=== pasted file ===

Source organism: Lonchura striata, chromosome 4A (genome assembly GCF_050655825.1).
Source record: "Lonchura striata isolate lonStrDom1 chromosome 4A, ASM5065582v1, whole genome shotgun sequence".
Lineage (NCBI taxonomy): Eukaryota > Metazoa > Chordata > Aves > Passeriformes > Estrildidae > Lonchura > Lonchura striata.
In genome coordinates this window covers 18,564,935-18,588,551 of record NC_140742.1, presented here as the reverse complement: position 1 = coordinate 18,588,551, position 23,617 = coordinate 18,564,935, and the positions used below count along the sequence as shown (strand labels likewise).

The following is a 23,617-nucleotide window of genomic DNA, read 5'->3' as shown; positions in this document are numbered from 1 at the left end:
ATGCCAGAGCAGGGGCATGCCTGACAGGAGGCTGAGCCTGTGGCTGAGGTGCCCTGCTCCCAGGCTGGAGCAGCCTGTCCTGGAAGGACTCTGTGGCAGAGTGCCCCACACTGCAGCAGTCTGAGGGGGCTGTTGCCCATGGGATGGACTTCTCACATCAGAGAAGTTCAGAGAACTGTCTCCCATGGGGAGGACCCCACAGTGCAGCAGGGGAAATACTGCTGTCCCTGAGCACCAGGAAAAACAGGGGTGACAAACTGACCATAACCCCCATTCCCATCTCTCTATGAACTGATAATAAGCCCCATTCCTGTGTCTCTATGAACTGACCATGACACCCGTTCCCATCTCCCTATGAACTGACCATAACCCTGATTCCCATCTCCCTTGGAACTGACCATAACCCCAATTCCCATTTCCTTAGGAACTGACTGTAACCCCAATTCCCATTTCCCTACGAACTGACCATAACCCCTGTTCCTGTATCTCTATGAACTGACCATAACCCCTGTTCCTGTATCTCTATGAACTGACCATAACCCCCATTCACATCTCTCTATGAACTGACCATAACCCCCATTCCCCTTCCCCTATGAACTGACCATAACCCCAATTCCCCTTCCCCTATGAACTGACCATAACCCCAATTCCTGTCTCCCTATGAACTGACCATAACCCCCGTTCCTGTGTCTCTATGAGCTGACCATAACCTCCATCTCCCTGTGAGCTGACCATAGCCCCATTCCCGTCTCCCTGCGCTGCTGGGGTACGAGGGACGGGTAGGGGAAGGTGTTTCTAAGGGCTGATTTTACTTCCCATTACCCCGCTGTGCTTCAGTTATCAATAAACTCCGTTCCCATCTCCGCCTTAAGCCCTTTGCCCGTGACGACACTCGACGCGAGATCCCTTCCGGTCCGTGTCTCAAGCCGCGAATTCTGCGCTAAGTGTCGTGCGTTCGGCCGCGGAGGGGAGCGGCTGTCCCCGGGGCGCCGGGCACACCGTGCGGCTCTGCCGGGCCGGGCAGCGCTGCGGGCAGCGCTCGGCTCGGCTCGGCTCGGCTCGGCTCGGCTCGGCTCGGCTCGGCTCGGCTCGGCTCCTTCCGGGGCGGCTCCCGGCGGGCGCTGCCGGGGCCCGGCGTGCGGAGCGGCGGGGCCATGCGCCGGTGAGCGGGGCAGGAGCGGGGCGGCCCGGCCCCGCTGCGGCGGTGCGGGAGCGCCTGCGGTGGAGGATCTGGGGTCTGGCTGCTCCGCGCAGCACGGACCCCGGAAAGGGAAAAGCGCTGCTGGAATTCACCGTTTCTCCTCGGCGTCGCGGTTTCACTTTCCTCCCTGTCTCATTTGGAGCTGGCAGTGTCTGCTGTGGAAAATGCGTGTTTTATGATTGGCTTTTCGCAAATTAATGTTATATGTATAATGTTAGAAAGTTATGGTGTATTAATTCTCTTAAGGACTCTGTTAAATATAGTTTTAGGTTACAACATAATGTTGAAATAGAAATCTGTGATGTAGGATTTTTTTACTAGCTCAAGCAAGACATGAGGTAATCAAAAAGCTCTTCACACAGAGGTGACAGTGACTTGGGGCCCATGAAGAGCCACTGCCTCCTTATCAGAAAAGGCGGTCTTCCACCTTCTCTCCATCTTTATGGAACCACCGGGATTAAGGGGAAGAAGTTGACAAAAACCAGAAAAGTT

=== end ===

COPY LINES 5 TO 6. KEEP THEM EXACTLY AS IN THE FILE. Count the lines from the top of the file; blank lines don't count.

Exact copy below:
The following is a 23,617-nucleotide window of genomic DNA, read 5'->3' as shown; positions in this document are numbered from 1 at the left end:
ATGCCAGAGCAGGGGCATGCCTGACAGGAGGCTGAGCCTGTGGCTGAGGTGCCCTGCTCCCAGGCTGGAGCAGCCTGTCCTGGAAGGACTCTGTGGCAGAGTGCCCCACACTGCAGCAGTCTGAGGGGGCTGTTGCCCATGGGATGGACTTCTCACATCAGAGAAGTTCAGAGAACTGTCTCCCATGGGGAGGACCCCACAGTGCAGCAGGGGAAATACTGCTGTCCCTGAGCACCAGGAAAAACAGGGGTGACAAACTGACCATAACCCCCATTCCCATCTCTCTATGAACTGATAATAAGCCCCATTCCTGTGTCTCTATGAACTGACCATGACACCCGTTCCCATCTCCCTATGAACTGACCATAACCCTGATTCCCATCTCCCTTGGAACTGACCATAACCCCAATTCCCATTTCCTTAGGAACTGACTGTAACCCCAATTCCCATTTCCCTACGAACTGACCATAACCCCTGTTCCTGTATCTCTATGAACTGACCATAACCCCTGTTCCTGTATCTCTATGAACTGACCATAACCCCCATTCACATCTCTCTATGAACTGACCATAACCCCCATTCCCCTTCCCCTATGAACTGACCATAACCCCAATTCCCCTTCCCCTATGAACTGACCATAACCCCAATTCCTGTCTCCCTATGAACTGACCATAACCCCCGTTCCTGTGTCTCTATGAGCTGACCATAACCTCCATCTCCCTGTGAGCTGACCATAGCCCCATTCCCGTCTCCCTGCGCTGCTGGGGTACGAGGGACGGGTAGGGGAAGGTGTTTCTAAGGGCTGATTTTACTTCCCATTACCCCGCTGTGCTTCAGTTATCAATAAACTCCGTTCCCATCTCCGCCTTAAGCCCTTTGCCCGTGACGACACTCGACGCGAGATCCCTTCCGGTCCGTGTCTCAAGCCGCGAATTCTGCGCTAAGTGTCGTGCGTTCGGCCGCGGAGGGGAGCGGCTGTCCCCGGGGCGCCGGGCACACCGTGCGGCTCTGCCGGGCCGGGCAGCGCTGCGGGCAGCGCTCGGCTCGGCTCGGCTCGGCTCGGCTCGGCTCGGCTCGGCTCGGCTCGGCTCGGCTCCTTCCGGGGCGGCTCCCGGCGGGCGCTGCCGGGGCCCGGCGTGCGGAGCGGCGGGGCCATGCGCCGGTGAGCGGGGCAGGAGCGGGGCGGCCCGGCCCCGCTGCGGCGGTGCGGGAGCGCCTGCGGTGGAGGATCTGGGGTCTGGCTGCTCCGCGCAGCACGGACCCCGGAAAGGGAAAAGCGCTGCTGGAATTCACCGTTTCTCCTCGGCGTCGCGGTTTCACTTTCCTCCCTGTCTCATTTGGAGCTGGCAGTGTCTGCTGTGGAAAATGCGTGTTTTATGATTGGCTTTTCGCAAATTAATGTTATATGTATAATGTTAGAAAGTTATGGTGTATTAATTCTCTTAAGGACTCTGTTAAATATAGTTTTAGGTTACAACATAATGTTGAAATAGAAATCTGTGATGTAGGATTTTTTTACTAGCTCAAGCAAGACATGAGGTAATCAAAAAGCTCTTCACACAGAGGTGACAGTGACTTGGGGCCCATGAAGAGCCACTGCCTCCTTATCAGAAAAGGCGGTCTTCCACCTTCTCTCCATCTTTATGGAACCACCGGGATTAAGGGGAAGAAGTTGACAAAAACCAGAAAAGTT